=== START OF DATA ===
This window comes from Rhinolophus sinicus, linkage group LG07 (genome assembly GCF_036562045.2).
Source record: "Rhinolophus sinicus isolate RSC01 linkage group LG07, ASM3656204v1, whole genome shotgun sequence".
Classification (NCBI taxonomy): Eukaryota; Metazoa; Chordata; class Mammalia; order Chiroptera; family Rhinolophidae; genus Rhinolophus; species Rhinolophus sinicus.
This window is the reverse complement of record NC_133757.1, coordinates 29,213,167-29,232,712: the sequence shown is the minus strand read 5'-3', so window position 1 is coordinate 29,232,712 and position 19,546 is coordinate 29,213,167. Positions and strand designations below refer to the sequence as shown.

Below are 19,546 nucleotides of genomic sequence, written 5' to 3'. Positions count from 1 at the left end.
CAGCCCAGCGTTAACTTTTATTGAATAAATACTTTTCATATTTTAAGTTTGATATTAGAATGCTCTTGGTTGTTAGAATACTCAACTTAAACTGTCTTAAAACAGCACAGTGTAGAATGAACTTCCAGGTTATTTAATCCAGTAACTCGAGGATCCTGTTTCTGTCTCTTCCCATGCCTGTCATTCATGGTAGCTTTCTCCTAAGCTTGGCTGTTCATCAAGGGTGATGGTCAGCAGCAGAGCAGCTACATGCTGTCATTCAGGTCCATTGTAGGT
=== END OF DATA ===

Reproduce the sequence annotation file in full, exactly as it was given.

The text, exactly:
This window comes from Rhinolophus sinicus, linkage group LG07 (genome assembly GCF_036562045.2).
Source record: "Rhinolophus sinicus isolate RSC01 linkage group LG07, ASM3656204v1, whole genome shotgun sequence".
Classification (NCBI taxonomy): Eukaryota; Metazoa; Chordata; class Mammalia; order Chiroptera; family Rhinolophidae; genus Rhinolophus; species Rhinolophus sinicus.
This window is the reverse complement of record NC_133757.1, coordinates 29,213,167-29,232,712: the sequence shown is the minus strand read 5'-3', so window position 1 is coordinate 29,232,712 and position 19,546 is coordinate 29,213,167. Positions and strand designations below refer to the sequence as shown.

Below are 19,546 nucleotides of genomic sequence, written 5' to 3'. Positions count from 1 at the left end.
CAGCCCAGCGTTAACTTTTATTGAATAAATACTTTTCATATTTTAAGTTTGATATTAGAATGCTCTTGGTTGTTAGAATACTCAACTTAAACTGTCTTAAAACAGCACAGTGTAGAATGAACTTCCAGGTTATTTAATCCAGTAACTCGAGGATCCTGTTTCTGTCTCTTCCCATGCCTGTCATTCATGGTAGCTTTCTCCTAAGCTTGGCTGTTCATCAAGGGTGATGGTCAGCAGCAGAGCAGCTACATGCTGTCATTCAGGTCCATTGTAGGT